Between The Sheets

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How to adapt your interiors for the changing season

Lauren Gilberthorpe is an interior designer known for creating soulful spaces with timeless rustic styling. Her new homewares website now offers home accessories and bespoke furniture pieces to shop for your own home.




The temperature is dropping outside... How can you adapt your home for the season?

Investing in some beautiful scents is a solid way to bring some cosiness to your home without breaking the bank. Our accessories collection launch at The Barn this October will feature a range of gorgeous candles to help you on your way!


Are there any easy changes that can add a cosy ambience?

Soft surfaces are key to creating a cosy space, so the more you can add, the better. Selecting the right colour palette will also do wonders for making your rooms feel homey. Another simple way to soften a space is by introducing other lighting options beyond the sometimes harsh overheads. Lamps are your best friends!


We’ve heard you’re a big fan of lighting. What’s your top tip?

You want diversity and contrast with your lighting. One way of doing this is by having light at varying heights, such as table lamps, floor lighting and lighting integrated into the ceiling in different directions. Play with scale to create the mood you want in your room. For instance, in the living room, you might have one main ceiling light, but the addition of a floor lamp next to an armchair will evoke a sense of cosiness. I like to mix lighting styles, but also to think about texture– wood, metal, ceramic, polished, handmade – and what that brings to a space.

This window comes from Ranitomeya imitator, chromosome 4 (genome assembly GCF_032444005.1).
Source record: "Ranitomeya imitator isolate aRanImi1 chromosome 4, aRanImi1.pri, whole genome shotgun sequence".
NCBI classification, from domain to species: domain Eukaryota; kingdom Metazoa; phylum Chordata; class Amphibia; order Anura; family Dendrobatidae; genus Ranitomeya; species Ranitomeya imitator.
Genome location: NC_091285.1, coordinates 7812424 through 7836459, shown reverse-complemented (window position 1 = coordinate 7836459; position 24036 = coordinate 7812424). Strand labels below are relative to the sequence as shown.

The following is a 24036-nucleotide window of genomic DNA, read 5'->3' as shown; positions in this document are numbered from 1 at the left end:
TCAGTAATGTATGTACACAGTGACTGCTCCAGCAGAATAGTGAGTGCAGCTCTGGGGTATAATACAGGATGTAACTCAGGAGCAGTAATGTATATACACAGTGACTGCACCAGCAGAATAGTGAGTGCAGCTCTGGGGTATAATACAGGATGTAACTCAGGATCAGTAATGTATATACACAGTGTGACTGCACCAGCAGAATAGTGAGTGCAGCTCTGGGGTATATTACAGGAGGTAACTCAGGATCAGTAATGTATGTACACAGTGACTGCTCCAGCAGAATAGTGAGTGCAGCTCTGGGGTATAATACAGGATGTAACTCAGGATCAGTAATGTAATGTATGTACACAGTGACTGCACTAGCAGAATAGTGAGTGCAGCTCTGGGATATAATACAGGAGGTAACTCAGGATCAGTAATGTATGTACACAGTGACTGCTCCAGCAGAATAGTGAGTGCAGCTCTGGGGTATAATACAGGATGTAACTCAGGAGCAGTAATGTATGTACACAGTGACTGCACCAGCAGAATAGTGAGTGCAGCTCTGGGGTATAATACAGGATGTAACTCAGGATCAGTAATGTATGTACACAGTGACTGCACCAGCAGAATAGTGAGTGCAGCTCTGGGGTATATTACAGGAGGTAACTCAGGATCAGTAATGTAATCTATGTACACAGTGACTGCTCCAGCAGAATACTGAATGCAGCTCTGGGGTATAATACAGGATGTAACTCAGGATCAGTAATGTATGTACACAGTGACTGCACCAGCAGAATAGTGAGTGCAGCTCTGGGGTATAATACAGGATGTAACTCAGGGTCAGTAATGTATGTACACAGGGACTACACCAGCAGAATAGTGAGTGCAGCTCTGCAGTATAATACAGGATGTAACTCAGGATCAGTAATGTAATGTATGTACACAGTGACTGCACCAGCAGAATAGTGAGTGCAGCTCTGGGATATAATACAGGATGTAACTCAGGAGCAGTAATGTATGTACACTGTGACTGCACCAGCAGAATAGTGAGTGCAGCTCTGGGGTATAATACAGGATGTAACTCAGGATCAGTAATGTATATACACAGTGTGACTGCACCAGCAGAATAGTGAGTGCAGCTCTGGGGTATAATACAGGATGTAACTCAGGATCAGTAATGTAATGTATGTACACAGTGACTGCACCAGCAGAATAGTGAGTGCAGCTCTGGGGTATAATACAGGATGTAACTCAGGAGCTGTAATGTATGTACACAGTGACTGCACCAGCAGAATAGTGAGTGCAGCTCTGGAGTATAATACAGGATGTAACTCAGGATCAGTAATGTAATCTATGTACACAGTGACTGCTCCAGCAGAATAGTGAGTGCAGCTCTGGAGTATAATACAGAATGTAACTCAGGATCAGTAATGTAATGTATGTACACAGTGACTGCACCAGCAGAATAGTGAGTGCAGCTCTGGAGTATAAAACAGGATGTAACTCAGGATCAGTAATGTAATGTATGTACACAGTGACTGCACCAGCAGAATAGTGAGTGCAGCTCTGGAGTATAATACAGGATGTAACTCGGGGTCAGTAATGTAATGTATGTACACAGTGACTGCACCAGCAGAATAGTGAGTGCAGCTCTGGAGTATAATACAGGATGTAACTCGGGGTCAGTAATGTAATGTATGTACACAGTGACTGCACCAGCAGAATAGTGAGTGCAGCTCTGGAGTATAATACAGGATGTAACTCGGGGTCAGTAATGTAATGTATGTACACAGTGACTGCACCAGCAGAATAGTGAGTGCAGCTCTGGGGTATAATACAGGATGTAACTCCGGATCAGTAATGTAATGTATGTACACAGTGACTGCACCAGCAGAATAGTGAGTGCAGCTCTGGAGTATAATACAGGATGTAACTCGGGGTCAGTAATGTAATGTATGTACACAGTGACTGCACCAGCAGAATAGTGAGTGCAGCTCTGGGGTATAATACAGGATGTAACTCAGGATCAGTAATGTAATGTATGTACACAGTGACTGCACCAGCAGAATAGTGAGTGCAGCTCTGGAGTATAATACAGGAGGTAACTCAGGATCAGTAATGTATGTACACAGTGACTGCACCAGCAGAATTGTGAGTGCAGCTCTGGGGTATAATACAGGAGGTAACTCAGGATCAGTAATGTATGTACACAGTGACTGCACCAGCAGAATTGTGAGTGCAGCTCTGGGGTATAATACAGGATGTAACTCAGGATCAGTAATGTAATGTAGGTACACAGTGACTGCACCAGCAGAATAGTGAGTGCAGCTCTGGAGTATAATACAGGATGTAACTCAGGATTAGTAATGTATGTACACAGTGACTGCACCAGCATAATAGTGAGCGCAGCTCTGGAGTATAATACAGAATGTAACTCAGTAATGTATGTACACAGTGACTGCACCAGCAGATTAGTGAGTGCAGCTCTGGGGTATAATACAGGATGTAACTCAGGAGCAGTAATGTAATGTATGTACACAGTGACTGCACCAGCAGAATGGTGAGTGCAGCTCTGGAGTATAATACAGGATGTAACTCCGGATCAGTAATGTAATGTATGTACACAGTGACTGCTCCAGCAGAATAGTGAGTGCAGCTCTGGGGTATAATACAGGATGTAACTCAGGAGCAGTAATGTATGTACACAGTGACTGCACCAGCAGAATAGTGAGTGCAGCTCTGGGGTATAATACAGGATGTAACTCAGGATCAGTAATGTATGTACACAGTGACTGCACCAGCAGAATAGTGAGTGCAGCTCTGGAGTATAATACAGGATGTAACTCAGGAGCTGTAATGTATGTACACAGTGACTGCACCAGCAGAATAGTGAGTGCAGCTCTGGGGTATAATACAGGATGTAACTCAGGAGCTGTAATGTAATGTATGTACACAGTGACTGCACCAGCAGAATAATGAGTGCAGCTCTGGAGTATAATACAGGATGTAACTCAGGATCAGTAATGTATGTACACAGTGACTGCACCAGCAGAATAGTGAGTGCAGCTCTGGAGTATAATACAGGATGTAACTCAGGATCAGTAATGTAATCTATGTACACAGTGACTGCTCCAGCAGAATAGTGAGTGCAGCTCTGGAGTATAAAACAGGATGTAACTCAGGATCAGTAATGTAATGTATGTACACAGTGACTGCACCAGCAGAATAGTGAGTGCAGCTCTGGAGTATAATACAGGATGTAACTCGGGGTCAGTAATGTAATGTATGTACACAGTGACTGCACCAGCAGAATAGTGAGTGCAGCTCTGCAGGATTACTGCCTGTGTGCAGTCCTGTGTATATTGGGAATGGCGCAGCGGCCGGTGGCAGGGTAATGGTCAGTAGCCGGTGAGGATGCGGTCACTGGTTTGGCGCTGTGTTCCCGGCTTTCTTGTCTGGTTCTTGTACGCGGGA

How can you make a bedroom autumn ready?

My top tip to stay extra toasty is to layer up a variety of throws in different textures and complementary colours. Layers trap in heat and can be the perfect finishing touch to a beautifully dressed bed. Wooden Venetian blinds or shutters are great for helping to retain the heat as the materials are generally thicker and essentially act as a barrier between your windows and the room. Wood is also a naturally good insulator, helping to keep the interior temperature cosy and warm.


Where are your favourite places to source homewares?

Now that we've launched our home decor shop The Barn, it's both a fantastic creative outlet for me as well as a key source for our projects. I also love antique fairs and sourcing interesting and unique pieces from my travels.


What are the statement pieces you think are worth saving up for?

We're all different, but for me, it would be a vintage piece of furniture that's also functional such as an armoire or chest of drawers. 


Which interior trends should we look out for?

Biophilic design. As our world becomes more urbanised and digitally connected it's important that we recognise our innate connection to nature. Biophilia means a love of nature, and so biophilic design means utilising natural resources to create a sense of harmony between our home and our natural world. We did a blog post about this earlier this year: